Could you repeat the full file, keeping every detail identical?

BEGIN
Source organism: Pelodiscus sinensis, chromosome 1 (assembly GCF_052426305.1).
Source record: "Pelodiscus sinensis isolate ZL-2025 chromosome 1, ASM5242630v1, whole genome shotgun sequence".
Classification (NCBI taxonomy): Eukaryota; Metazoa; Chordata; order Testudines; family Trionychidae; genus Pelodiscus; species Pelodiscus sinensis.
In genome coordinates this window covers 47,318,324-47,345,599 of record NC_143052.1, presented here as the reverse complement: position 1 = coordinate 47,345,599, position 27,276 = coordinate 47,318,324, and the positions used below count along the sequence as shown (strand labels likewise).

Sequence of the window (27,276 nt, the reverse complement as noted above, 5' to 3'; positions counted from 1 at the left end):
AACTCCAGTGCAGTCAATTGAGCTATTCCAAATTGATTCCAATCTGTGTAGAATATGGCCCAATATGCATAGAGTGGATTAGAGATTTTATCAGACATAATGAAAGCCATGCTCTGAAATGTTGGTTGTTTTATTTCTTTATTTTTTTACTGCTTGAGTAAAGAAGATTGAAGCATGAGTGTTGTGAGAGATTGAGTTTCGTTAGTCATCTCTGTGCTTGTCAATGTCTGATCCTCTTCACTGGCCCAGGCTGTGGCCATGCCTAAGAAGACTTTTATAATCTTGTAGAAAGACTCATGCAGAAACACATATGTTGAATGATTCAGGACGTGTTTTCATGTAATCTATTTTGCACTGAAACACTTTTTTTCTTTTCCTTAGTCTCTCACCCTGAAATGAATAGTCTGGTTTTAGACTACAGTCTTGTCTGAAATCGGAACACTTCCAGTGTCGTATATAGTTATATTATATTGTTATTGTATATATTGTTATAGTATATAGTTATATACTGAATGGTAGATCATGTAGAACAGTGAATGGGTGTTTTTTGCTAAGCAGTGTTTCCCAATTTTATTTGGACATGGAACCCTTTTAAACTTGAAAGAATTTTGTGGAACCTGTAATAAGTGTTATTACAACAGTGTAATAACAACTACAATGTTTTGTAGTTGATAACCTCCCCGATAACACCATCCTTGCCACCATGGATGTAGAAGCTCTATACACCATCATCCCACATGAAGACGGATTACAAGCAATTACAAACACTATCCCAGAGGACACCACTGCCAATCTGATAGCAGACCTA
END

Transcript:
Source organism: Pelodiscus sinensis, chromosome 1 (assembly GCF_052426305.1).
Source record: "Pelodiscus sinensis isolate ZL-2025 chromosome 1, ASM5242630v1, whole genome shotgun sequence".
Classification (NCBI taxonomy): Eukaryota; Metazoa; Chordata; order Testudines; family Trionychidae; genus Pelodiscus; species Pelodiscus sinensis.
In genome coordinates this window covers 47,318,324-47,345,599 of record NC_143052.1, presented here as the reverse complement: position 1 = coordinate 47,345,599, position 27,276 = coordinate 47,318,324, and the positions used below count along the sequence as shown (strand labels likewise).

Sequence of the window (27,276 nt, the reverse complement as noted above, 5' to 3'; positions counted from 1 at the left end):
AACTCCAGTGCAGTCAATTGAGCTATTCCAAATTGATTCCAATCTGTGTAGAATATGGCCCAATATGCATAGAGTGGATTAGAGATTTTATCAGACATAATGAAAGCCATGCTCTGAAATGTTGGTTGTTTTATTTCTTTATTTTTTTACTGCTTGAGTAAAGAAGATTGAAGCATGAGTGTTGTGAGAGATTGAGTTTCGTTAGTCATCTCTGTGCTTGTCAATGTCTGATCCTCTTCACTGGCCCAGGCTGTGGCCATGCCTAAGAAGACTTTTATAATCTTGTAGAAAGACTCATGCAGAAACACATATGTTGAATGATTCAGGACGTGTTTTCATGTAATCTATTTTGCACTGAAACACTTTTTTTCTTTTCCTTAGTCTCTCACCCTGAAATGAATAGTCTGGTTTTAGACTACAGTCTTGTCTGAAATCGGAACACTTCCAGTGTCGTATATAGTTATATTATATTGTTATTGTATATATTGTTATAGTATATAGTTATATACTGAATGGTAGATCATGTAGAACAGTGAATGGGTGTTTTTTGCTAAGCAGTGTTTCCCAATTTTATTTGGACATGGAACCCTTTTAAACTTGAAAGAATTTTGTGGAACCTGTAATAAGTGTTATTACAACAGTGTAATAACAACTACAATGTTTTGTAGTTGATAACCTCCCCGATAACACCATCCTTGCCACCATGGATGTAGAAGCTCTATACACCATCATCCCACATGAAGACGGATTACAAGCAATTACAAACACTATCCCAGAGGACACCACTGCCAATCTGATAGCAGACCTA